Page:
Ties with diagonal stripes never struck me as mysterious until one day outside a church where I was pallbearer at a funeral a guy walked up and said:
"Excuse me, did you buy that necktie in England?"
I asked how he could tell.
"In England all diagonal stripes point to the left shoulder. In America they all point to the right."
Since then, of course, I watch ties on television, a thing I never did before, and from time to time I feel like crying out, "Hey, look, he's got a lefty tie."
If anybody knows why English and American stripes take off in opposite directions, I'd like to know.
Men pay great attention to their own ties, and not many men feel their wives are competent to pick them out at a store. I don't know why it is, since any number of ties at any store will do fine, but women seem to have the knack of picking out a tie you would not be caught dead in.
Once I slopped gravy or something on a tie as I was heading somewhere and stopped in Lord & Taylor to buy a clean one. Found just what I wanted and roamed about for 20 minutes trying to find somebody to sell it to me. Never did. (The poor woman who apparently spent a week in Lord & Taylor before being found and returned to her family made me think of this.)
I see you are wondering why I wore a striped tie at the funeral. The truth is, I have two or three black ties, but discovered if I wore them at a funeral people assumed I was the undertaker, so now I wear dark stripes. (Women have no idea the trouble men have getting dressed.)
My ties, about 150 of them, came largely from two sources, the ones I bought in college and the ones that used to be my father's. His ties were strange. His all came from Sulka's, a clothes store that ran to swirls in ties. They all looked as if they were made from somebody's brocade- covered sofa, and several of them were lavender. Never could wear any, except on the rarest occasions, but one thing you don't do is throw away ties.
The ones from college days all seemed to be from a store called Steven-Shepherd. You could go in blindfolded and reach for the first tie and it would be fine. But possibly as the decades went on my old ties were not in the new fashion and besides they were wearing out. One day I rounded up a bale of these oldies and gave them to a charity which I guess put them in the furnace.
A sad day occurred not long after when my bow ties, all dating from the early 1950s and therefore the right size and shape, somehow attracted the attention of my personal hound. The rack fell on the floor and the hound, who hates lying on the bare floor except in summer, made her bed on them. In her old age she has not had full command of her bladder, and most of the bow ties had to go to the trash.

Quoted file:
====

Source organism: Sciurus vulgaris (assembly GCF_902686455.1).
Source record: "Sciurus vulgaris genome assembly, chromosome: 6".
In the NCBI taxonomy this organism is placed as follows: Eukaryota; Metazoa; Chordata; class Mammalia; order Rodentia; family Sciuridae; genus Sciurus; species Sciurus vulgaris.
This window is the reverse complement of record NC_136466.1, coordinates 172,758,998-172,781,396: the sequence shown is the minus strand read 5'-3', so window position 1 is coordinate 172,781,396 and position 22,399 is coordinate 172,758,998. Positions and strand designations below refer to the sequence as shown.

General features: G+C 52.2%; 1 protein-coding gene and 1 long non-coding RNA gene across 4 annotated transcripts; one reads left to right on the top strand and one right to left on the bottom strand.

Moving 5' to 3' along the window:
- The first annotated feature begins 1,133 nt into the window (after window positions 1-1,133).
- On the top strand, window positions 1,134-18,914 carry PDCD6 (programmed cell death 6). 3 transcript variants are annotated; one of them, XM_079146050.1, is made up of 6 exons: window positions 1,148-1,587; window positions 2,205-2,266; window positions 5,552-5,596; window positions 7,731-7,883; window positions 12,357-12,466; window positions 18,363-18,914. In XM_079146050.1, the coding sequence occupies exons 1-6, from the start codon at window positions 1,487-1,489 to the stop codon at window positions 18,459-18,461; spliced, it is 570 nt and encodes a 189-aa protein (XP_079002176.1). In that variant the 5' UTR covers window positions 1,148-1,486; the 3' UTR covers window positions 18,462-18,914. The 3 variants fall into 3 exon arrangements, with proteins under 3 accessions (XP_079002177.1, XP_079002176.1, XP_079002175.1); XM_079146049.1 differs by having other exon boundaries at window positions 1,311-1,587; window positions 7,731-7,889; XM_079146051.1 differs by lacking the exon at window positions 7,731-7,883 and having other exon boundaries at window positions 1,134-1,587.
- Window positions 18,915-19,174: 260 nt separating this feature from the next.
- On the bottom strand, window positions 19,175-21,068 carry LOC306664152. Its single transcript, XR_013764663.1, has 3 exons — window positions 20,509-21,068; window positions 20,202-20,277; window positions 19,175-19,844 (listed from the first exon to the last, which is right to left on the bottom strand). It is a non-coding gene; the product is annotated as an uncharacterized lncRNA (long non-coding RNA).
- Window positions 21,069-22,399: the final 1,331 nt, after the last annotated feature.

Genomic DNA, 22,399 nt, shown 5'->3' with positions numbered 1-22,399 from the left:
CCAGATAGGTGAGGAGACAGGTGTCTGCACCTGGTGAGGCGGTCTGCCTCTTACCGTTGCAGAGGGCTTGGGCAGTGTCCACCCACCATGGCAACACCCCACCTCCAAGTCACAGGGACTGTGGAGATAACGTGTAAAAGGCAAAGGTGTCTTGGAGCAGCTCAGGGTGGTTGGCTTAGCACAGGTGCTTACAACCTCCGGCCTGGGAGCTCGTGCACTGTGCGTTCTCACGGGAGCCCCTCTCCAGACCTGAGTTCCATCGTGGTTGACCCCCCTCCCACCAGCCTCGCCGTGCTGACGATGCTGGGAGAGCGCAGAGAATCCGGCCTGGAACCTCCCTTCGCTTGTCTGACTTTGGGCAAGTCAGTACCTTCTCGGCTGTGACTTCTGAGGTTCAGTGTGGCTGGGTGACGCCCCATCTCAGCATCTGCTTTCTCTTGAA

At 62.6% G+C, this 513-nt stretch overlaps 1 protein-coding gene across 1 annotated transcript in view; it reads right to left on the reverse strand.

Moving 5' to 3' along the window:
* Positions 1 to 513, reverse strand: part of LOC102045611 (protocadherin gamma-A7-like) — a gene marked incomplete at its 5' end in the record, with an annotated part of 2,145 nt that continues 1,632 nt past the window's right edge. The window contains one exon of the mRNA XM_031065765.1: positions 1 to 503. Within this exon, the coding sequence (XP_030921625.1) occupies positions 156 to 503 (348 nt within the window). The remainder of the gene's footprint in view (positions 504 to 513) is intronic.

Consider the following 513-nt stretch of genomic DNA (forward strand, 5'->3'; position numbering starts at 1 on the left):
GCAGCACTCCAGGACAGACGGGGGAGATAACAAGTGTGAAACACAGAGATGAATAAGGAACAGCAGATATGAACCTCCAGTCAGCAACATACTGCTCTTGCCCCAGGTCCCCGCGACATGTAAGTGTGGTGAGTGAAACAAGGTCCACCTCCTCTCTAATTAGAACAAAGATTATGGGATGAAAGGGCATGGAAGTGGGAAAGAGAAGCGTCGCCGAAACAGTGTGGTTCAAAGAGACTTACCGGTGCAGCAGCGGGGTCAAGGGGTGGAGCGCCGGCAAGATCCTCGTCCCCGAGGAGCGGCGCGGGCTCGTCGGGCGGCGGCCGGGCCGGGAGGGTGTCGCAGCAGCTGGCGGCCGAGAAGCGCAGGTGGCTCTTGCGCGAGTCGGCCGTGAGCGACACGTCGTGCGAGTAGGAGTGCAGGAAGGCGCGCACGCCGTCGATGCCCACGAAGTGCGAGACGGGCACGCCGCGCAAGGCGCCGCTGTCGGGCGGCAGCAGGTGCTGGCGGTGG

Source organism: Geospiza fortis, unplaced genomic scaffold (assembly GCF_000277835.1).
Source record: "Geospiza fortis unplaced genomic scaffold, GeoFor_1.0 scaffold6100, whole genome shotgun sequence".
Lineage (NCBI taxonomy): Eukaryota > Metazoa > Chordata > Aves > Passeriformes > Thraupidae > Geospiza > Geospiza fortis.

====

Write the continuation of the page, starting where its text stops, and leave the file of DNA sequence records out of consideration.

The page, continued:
You have no idea what ties cost nowadays. Wool challis ties are rare. You could drop scrambled eggs on them, wait a few hours and brush them into pristine neatness. So the incentive to stop making them was great.
Silk ties were standard, and stores still adore them (and in some places will probably actually sell them to you) because one spot and that's that. And I felt polyester or linen or cotton ties were beyond the pale.
And then one day I saw a guy at the office with a glorious tie. I admired it, a thing I don't go around doing, and he took it off and gave it to me. It was made by a store called Lilly Pulitzer and it was all polyester. This changed my view of chemical ties. I had, by this time, the few ties from college that survived the giveaway, and Lilly, and three or four bow ties the hound missed, and a sparse assortment of other ties that were more or less wearable, mostly regimental stripes.
And then I found myself in London where I discovered all-chemical regimental stripes. They cost about two bucks. I bought a dozen and have worn them ever since. When ice cream falls on them, you put them in the washing machine. Some people say they can send silk ties to the cleaners and get them back looking great, but this has never happened to me. They always look limp, and do not tie properly.
Lilly Pulitzer's tie finally wore out and I only wear bow ties twice a year. But the dozen cheapos from England did me fine until the fellow asked me if they were English because the stripes pointed the wrong way.
Since then I cringe whenever I see Bob Hope flashing his Made In America labels on his clothes. Am I disloyal around the neck? American companies, when they make polyester ties, take pride in designs that shout, "Look what I got for two bits."
I read a piece by a good columnist who said he believed his readers should know where the writer was coming from. So I thought I'd just tell you. I also wear wing-tip shoes, white or blue shirts, none of them short-sleeved, boxer shorts and black socks or white sweat socks. All others give me the creeps. I have two tan raincoats, without shoulder straps, grenade hooks or other warnings, and a white rain hat that wads up in the pocket.
On days when I feel defiant I wear khakis and a blazer from London, and if I feel persecuted and to hell with everything, I wear a safari jacket from L.L. Bean. That'll show 'em. If it's not a working day but I have to be in the office for a time on the weekend, I wear blue jeans and an orange T-shirt. Those are, needless to say, the days I bump into the chairman of the company. I guess life hits us all pretty much on the same butt.
Some people do not know anxiety, do not know pain. It has been said women take thought for their underwear in case a bus squashes them, but they do not have orange T-shirts. They do not have old hounds that pee on bow ties. They do not find mud on their shoes when dressing for dinner. The sorrows of life just pass them by.